By José Alberto Hermosillo
Sublime, and evocative, “Annette” is an artistic avant-garde representation of love and misadventure.
The opening piece and Best Director winner of this year’s Cannes Film Festival is operatic, original, something we have never seen before!
The spellbinding journey of love, betrayal, and reckoning hold a plethora of symbolism – its splashy and elaborate musical numbers combined with fast-paced editing denote a clear style of maturity in directing and, at the same time, experimental filmmaking.
The narrative becomes existentialist when the main characters’ quest for love and self-realization takes off. They try desperately to find the true meaning to their mundane lives.
The musical kicks off with an emblematic and continuous take from the interior of the recording studio to the busy exterior of the streets
of Santa Monica, California. In that magnificent and minimalist overture, we can start recognizing some familiar faces. Along with the main characters is the fancy chorus, and the visionary director Leos Carax (“Holy Motors,”“Mister Lonely”), who introduces the film by playing himself, the music producer. "Annette" is Carax's best work so far.
The romance between the notorious comedian Henry McHenry (Adam Driver) and the acclaimed opera singer Ann Defrasnoux (Marion Cotillard) starts as casual dating in Los Angeles, where they lay their love story.
From then on, the attention centers on Henry. In his one-man
show, he announces his engagement with Ann.
After Ann’s opera performance, the paparazzi and journalists wait outside the theater. They sing and huddle around the famous couple. Henry and Ann choose to hide their identities under the motorcycle helmets.
The Hollywood life bring us to a red carpet where they profess their vows, symbolizing their union in matrimony. Ann, the bride, throws out the bouquet to the hungry media, as they exit the scene to continue expressing their love for each other musically in a more secluded location.
The good taste prevails in all musical numbers, even with “We love each other so much” singing while having sex and not in the shower, precisely, like normal people do. Nevertheless, the arrival of theie first baby will change their lives forever.
As their marriage life lingers, the dramatic music elevates the crescendo - suggesting an extramarital affair.
As we mentioned before, the story centers on the distortion and deconstruction of Henry, the infamous and irreverent comedian with low self-esteem and plenty of addictions. Henry’s stand-up shows are worth our full attention because he foreshadows his following steps in his intimate and outrageous monologues.
Ann feels trapped in a toxic relationship. She and her innocent baby named Annette will try to move out, once and for all.
French-born Oscar winner Marion Cotillard is exquisite, delicate, gentle, as her character turns haunting.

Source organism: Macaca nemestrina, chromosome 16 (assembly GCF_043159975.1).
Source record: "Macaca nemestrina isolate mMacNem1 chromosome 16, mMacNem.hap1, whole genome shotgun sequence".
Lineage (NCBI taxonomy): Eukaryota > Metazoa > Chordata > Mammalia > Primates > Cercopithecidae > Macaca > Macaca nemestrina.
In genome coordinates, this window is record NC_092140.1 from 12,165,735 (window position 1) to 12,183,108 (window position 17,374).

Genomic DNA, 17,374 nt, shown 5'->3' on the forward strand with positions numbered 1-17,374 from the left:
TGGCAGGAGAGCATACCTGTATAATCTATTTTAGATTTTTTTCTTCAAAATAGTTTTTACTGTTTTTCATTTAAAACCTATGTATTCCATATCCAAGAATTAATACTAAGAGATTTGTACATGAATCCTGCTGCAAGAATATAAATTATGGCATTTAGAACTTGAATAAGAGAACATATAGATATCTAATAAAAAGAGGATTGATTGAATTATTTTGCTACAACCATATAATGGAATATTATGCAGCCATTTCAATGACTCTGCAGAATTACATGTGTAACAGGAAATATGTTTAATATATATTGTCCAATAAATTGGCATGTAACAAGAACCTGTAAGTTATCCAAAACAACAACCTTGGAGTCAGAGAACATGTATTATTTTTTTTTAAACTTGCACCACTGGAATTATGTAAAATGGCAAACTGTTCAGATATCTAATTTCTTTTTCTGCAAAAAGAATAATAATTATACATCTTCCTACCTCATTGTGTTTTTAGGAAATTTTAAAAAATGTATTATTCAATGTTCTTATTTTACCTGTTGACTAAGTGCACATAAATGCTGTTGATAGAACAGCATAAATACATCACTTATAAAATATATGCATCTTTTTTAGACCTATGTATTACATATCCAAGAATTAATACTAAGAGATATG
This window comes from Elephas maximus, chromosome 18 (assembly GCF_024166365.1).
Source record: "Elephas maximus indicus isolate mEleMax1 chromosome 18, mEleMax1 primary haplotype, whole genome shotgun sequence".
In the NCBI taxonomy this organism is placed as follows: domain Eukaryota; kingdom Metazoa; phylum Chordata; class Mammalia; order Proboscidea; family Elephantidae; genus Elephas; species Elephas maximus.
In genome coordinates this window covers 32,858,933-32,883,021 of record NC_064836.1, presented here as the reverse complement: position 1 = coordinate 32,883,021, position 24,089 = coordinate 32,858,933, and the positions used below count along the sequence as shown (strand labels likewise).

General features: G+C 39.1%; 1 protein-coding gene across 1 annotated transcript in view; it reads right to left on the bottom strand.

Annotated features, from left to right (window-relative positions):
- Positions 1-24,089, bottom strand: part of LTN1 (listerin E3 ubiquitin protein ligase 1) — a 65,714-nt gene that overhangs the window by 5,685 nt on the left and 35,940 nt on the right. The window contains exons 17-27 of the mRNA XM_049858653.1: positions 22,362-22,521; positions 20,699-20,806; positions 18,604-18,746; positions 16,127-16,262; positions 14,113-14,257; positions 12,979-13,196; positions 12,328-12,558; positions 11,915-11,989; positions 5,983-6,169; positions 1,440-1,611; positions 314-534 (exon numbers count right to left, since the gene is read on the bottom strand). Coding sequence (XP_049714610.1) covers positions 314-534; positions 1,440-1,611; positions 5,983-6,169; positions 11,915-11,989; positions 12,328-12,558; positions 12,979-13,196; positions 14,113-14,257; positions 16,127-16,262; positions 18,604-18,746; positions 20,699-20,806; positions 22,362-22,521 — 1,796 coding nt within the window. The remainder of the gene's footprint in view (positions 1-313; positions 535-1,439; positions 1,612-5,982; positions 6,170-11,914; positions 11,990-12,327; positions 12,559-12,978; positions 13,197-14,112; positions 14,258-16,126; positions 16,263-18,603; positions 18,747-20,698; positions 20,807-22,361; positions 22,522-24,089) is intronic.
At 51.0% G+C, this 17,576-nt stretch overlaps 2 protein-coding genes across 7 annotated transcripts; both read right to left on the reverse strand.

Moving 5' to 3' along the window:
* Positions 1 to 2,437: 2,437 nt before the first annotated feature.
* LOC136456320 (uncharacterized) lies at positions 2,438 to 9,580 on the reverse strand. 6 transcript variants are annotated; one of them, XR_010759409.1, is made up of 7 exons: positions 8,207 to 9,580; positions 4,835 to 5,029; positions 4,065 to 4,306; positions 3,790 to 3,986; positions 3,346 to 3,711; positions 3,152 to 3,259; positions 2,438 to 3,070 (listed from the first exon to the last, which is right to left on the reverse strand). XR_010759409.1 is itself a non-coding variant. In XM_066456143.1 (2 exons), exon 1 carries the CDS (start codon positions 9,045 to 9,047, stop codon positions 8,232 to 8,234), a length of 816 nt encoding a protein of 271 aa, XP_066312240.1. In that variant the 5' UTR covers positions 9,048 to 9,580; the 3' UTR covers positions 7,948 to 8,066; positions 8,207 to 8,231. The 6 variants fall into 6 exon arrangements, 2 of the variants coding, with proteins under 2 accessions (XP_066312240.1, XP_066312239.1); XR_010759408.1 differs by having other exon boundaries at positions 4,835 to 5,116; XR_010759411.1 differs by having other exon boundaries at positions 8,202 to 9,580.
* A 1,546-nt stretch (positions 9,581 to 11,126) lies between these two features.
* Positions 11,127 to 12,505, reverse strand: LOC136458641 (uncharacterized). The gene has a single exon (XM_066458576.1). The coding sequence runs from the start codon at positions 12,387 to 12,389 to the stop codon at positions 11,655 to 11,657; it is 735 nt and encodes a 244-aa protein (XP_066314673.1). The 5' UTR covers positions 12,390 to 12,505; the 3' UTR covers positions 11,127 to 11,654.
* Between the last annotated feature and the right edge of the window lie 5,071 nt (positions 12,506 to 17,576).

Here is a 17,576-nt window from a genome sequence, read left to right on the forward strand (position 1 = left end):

Adam Driver’s interpretation is mature in what seems to be the most challenging performance of his career. He exceeds his accomplishments reached in “Marriage Story.”
The music turns obscure as everyone falls into the abysmal series of unfortunate events.
The American pop and rock duo Sparks wrote the complex lyrics and seductive music. The band previously recorded “The Seduction of Ingmar Bergman” to tour, but the logistics to travel with an enormous cast were challenging. Previously, Leos Carax used a Sparks’ song in “Holy Motors.” After they met in Cannes, a few years back, they had decided to work together in this fabulous musical.
"Annette's" sumptuous cinematography is responsibility of Caroline Champetier. In France, she has done other luminous works such as “Of Gods and Men” and “The Innocents.”
“Annette” is either complacent or disappointing. Set in Los Angeles, the romance has nothing to do with "La La Land," and its musical numbers have no comparison with the frenetic speed of "Moulin Rouge!" Because "Annette" is sober and unique in all senses.
“Annette's” ravishing visuals and originality keep our attention while we are wondering, "what in the world are we watching?"
"Annette" is open to interpretation, and mostly when we reach its shocking, overwhelming, and beautiful grand finale, it is really stunning, and make us think about the importance of karma - because what goes around comes around.
After all, our lives are a lavish musical, where we meet fascinating people, fall in love, marry, have children, watch them grow, make mistakes, and learn from those wrong decisions. - While we regain control of our souls, we may find time to meditate about how our actions affect others profoundly.
As I finished watching “Annette,” I wanted so desperately to rewind the tape and enjoy it again and again, hoping my faithful readers will dare to do the same.
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